Statue with 'too much beard' will grace Provencher Park after all

A statue at Winnipeg's Provencher Park criticized for being "too old" and having "too much beard" by the group who commissioned will be finished.

Committee that bashed Miguel Joyal's statue of Georges Forest chooses to go ahead with it

Georges Forest, right, was an advocate for French-language rights in Manitoba. Winnipeg sculptor Miguel Joyal's depiction of Forest, seen on the left, which was rejected by a committee in charge of erecting a statue in Forest's honour in Provencher Park has changed its mind. (Left: Thibault Jourdan/Radio-Canada; Right: Submitted by Miguel Joyal)

A statue criticized for looking "too old" and having "too much beard" will be completed and eventually be erected in Winnipeg's Provencher Park. 

Last month, the project to celebrate French-language activist Georges Forest was almost cancelled. The organizing committee rejected the sculpture by Miguel Joyal on the basis that it had "wrong facial angles" and lacks "character [and] personality," said committee chair Marcien Ferland. They put the project on hold. 

Forest, who died in 1990, became famous in the 1970s for defending French language rights in Manitoba. He fought an English-only parking ticket all the way to the Supreme Court in 1979, which struck down a 1890 law that made the province unilingual. 

The city told the group they had until May 31 to resolve their dispute with the artist. They could only keep the $25,000 pledged to the project if the statue was built. 

This week, Ferland told Radio-Canada the committee is satisfied enough with the statue to see it through.

Joyal, who previously described working with the Forest statue committee as "a real nightmare," began working on the statue five years ago.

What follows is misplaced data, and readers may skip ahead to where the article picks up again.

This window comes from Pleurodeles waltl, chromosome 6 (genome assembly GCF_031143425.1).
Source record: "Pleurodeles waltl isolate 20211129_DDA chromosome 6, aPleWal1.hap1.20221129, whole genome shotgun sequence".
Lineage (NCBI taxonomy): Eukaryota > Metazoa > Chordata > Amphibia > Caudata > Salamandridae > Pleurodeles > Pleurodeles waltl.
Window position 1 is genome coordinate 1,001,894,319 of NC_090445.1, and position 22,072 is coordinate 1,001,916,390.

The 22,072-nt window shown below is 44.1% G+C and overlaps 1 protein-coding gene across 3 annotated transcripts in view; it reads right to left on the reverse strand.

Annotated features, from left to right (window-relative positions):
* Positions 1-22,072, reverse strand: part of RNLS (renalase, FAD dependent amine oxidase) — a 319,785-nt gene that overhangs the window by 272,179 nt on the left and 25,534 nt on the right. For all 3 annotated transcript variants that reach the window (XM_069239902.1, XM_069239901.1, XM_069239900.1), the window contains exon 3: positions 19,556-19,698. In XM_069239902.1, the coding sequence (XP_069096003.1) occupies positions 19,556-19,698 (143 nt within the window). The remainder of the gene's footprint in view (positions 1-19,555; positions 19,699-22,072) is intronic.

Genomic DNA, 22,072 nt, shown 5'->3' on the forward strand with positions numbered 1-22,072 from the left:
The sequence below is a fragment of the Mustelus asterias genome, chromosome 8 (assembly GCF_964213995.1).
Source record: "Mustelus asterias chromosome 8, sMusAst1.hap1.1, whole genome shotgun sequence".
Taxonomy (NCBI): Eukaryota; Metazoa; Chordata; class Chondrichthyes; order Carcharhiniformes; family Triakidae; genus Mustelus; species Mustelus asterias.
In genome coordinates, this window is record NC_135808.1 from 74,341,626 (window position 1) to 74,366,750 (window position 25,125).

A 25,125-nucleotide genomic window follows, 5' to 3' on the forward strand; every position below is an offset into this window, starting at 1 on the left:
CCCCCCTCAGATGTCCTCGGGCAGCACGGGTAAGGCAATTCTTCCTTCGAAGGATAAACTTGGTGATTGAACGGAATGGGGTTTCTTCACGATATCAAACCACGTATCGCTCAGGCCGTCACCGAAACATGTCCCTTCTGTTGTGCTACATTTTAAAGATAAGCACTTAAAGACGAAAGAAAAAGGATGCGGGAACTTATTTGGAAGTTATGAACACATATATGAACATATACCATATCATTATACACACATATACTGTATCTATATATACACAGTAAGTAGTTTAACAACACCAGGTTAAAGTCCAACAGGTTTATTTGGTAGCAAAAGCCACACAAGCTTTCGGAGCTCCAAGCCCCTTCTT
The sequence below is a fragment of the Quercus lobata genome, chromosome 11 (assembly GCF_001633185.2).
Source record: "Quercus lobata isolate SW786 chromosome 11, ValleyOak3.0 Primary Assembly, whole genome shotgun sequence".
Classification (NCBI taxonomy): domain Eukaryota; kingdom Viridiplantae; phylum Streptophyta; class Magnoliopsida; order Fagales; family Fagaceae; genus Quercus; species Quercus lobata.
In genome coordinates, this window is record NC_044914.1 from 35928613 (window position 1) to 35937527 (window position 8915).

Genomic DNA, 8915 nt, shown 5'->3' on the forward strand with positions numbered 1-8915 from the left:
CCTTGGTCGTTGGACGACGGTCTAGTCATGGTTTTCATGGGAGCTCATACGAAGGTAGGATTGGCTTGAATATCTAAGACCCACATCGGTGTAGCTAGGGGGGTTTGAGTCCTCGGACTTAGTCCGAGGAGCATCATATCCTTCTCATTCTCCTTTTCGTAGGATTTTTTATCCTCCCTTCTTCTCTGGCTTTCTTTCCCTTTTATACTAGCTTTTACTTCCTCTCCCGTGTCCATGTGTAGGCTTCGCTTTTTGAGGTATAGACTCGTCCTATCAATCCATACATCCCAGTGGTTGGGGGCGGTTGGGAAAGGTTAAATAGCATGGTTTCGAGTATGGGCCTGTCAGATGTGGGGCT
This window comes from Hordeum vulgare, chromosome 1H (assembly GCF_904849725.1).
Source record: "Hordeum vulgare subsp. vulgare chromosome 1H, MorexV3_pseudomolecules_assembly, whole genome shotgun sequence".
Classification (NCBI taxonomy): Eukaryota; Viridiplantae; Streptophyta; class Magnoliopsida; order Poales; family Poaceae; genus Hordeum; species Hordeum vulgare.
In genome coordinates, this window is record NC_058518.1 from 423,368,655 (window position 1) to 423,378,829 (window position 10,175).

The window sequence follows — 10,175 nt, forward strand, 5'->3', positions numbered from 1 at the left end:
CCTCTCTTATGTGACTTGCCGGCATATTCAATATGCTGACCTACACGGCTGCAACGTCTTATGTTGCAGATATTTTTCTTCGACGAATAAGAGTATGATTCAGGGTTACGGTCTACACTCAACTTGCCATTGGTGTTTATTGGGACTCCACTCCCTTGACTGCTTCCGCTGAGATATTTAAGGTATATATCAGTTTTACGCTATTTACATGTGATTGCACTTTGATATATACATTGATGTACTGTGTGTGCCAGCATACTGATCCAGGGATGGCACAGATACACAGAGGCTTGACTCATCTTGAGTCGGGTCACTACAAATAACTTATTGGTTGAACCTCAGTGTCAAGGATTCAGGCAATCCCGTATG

He first created a full-body figurine of Forest with his arm on a parking meter but it was rejected because it would be too costly to bronze. He completed his scaled-down bust in January.

Joyal has addressed several concerns since then. He's scaled back the abundant amount of facial hair the statue had, which required him to change Forest's head, and put more emphasis on the statue's eyes after hearing complaints they were too soft. 

For decades, Joyal worked at Festival du Voyageur making snow and ice sculptures. Perhaps his best-known work, though, is his statue of Métis leader Louis Riel, which stands outside the Manitoba Legislature near the Assiniboine River and replaced an earlier, and controversial, statue in the same spot.

The provincial legislature unveils a new, dignified statue of Riel to replace the controversial old one. 2:16

Plans to unveil the statue this month have been postponed. It needs to be bronzed, which Joyal previously said would take as long as six months.​

Another $25,000 will have to be fundraised, said Ferland.

About the Author

Ian Froese


Ian Froese is a reporter with CBC Manitoba. He has previously worked for newspapers in Brandon and Steinbach. Story idea? Email:

With files from Laura Glowacki and Sylviane Lanthie